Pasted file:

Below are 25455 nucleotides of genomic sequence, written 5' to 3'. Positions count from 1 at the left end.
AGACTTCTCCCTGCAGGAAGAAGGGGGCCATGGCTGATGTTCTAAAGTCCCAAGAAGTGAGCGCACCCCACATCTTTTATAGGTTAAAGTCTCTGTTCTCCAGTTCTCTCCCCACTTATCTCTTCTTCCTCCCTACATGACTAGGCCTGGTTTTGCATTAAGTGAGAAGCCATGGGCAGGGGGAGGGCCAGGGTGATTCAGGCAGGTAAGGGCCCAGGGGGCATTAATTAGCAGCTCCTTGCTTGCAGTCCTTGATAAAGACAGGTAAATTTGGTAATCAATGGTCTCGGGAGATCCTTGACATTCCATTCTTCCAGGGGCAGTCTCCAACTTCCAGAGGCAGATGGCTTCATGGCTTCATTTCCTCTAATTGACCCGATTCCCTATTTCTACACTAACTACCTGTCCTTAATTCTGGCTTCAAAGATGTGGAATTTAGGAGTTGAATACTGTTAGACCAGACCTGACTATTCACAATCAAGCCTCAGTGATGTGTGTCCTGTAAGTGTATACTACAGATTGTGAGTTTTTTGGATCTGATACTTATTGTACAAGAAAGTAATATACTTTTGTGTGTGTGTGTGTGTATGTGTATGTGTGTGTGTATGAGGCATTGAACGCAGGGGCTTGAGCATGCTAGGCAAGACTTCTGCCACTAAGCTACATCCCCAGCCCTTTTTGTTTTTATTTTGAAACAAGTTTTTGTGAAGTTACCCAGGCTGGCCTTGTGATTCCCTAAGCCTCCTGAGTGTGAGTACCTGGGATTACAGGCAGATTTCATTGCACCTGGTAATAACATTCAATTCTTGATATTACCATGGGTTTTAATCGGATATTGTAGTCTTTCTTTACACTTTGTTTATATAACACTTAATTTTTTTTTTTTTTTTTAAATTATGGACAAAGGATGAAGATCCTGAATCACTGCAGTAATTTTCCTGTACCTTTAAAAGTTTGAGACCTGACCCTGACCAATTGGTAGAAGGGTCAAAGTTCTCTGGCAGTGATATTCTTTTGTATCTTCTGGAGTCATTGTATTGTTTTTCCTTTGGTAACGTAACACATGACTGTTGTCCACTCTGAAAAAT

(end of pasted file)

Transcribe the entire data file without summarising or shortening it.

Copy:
Below are 25455 nucleotides of genomic sequence, written 5' to 3'. Positions count from 1 at the left end.
AGACTTCTCCCTGCAGGAAGAAGGGGGCCATGGCTGATGTTCTAAAGTCCCAAGAAGTGAGCGCACCCCACATCTTTTATAGGTTAAAGTCTCTGTTCTCCAGTTCTCTCCCCACTTATCTCTTCTTCCTCCCTACATGACTAGGCCTGGTTTTGCATTAAGTGAGAAGCCATGGGCAGGGGGAGGGCCAGGGTGATTCAGGCAGGTAAGGGCCCAGGGGGCATTAATTAGCAGCTCCTTGCTTGCAGTCCTTGATAAAGACAGGTAAATTTGGTAATCAATGGTCTCGGGAGATCCTTGACATTCCATTCTTCCAGGGGCAGTCTCCAACTTCCAGAGGCAGATGGCTTCATGGCTTCATTTCCTCTAATTGACCCGATTCCCTATTTCTACACTAACTACCTGTCCTTAATTCTGGCTTCAAAGATGTGGAATTTAGGAGTTGAATACTGTTAGACCAGACCTGACTATTCACAATCAAGCCTCAGTGATGTGTGTCCTGTAAGTGTATACTACAGATTGTGAGTTTTTTGGATCTGATACTTATTGTACAAGAAAGTAATATACTTTTGTGTGTGTGTGTGTGTATGTGTATGTGTGTGTGTATGAGGCATTGAACGCAGGGGCTTGAGCATGCTAGGCAAGACTTCTGCCACTAAGCTACATCCCCAGCCCTTTTTGTTTTTATTTTGAAACAAGTTTTTGTGAAGTTACCCAGGCTGGCCTTGTGATTCCCTAAGCCTCCTGAGTGTGAGTACCTGGGATTACAGGCAGATTTCATTGCACCTGGTAATAACATTCAATTCTTGATATTACCATGGGTTTTAATCGGATATTGTAGTCTTTCTTTACACTTTGTTTATATAACACTTAATTTTTTTTTTTTTTTTTAAATTATGGACAAAGGATGAAGATCCTGAATCACTGCAGTAATTTTCCTGTACCTTTAAAAGTTTGAGACCTGACCCTGACCAATTGGTAGAAGGGTCAAAGTTCTCTGGCAGTGATATTCTTTTGTATCTTCTGGAGTCATTGTATTGTTTTTCCTTTGGTAACGTAACACATGACTGTTGTCCACTCTGAAAAAT